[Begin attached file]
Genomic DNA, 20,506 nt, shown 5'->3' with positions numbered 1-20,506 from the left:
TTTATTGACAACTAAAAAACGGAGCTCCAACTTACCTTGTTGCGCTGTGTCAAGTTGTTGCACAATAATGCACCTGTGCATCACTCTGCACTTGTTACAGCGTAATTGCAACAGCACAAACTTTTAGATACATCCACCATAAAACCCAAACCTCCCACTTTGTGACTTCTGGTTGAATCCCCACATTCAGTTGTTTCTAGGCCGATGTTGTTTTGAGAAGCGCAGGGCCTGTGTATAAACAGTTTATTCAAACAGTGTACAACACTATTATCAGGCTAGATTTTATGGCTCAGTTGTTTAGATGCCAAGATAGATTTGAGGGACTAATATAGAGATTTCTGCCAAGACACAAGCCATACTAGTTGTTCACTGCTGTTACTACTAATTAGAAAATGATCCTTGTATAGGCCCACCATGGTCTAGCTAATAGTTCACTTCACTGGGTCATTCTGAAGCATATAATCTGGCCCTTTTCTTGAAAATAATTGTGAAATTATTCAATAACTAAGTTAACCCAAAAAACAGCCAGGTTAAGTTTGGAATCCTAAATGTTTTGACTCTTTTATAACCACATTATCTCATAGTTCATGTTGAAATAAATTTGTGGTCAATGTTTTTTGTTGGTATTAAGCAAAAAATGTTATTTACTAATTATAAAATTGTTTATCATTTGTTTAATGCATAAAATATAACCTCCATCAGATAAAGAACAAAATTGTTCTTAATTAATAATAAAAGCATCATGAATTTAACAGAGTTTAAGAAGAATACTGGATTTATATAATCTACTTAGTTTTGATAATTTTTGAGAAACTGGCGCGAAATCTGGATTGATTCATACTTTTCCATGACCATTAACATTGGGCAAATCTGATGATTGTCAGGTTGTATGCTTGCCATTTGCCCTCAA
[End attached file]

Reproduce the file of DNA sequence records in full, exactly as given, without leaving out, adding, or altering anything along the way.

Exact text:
Genomic DNA, 20,506 nt, shown 5'->3' with positions numbered 1-20,506 from the left:
TTTATTGACAACTAAAAAACGGAGCTCCAACTTACCTTGTTGCGCTGTGTCAAGTTGTTGCACAATAATGCACCTGTGCATCACTCTGCACTTGTTACAGCGTAATTGCAACAGCACAAACTTTTAGATACATCCACCATAAAACCCAAACCTCCCACTTTGTGACTTCTGGTTGAATCCCCACATTCAGTTGTTTCTAGGCCGATGTTGTTTTGAGAAGCGCAGGGCCTGTGTATAAACAGTTTATTCAAACAGTGTACAACACTATTATCAGGCTAGATTTTATGGCTCAGTTGTTTAGATGCCAAGATAGATTTGAGGGACTAATATAGAGATTTCTGCCAAGACACAAGCCATACTAGTTGTTCACTGCTGTTACTACTAATTAGAAAATGATCCTTGTATAGGCCCACCATGGTCTAGCTAATAGTTCACTTCACTGGGTCATTCTGAAGCATATAATCTGGCCCTTTTCTTGAAAATAATTGTGAAATTATTCAATAACTAAGTTAACCCAAAAAACAGCCAGGTTAAGTTTGGAATCCTAAATGTTTTGACTCTTTTATAACCACATTATCTCATAGTTCATGTTGAAATAAATTTGTGGTCAATGTTTTTTGTTGGTATTAAGCAAAAAATGTTATTTACTAATTATAAAATTGTTTATCATTTGTTTAATGCATAAAATATAACCTCCATCAGATAAAGAACAAAATTGTTCTTAATTAATAATAAAAGCATCATGAATTTAACAGAGTTTAAGAAGAATACTGGATTTATATAATCTACTTAGTTTTGATAATTTTTGAGAAACTGGCGCGAAATCTGGATTGATTCATACTTTTCCATGACCATTAACATTGGGCAAATCTGATGATTGTCAGGTTGTATGCTTGCCATTTGCCCTCAA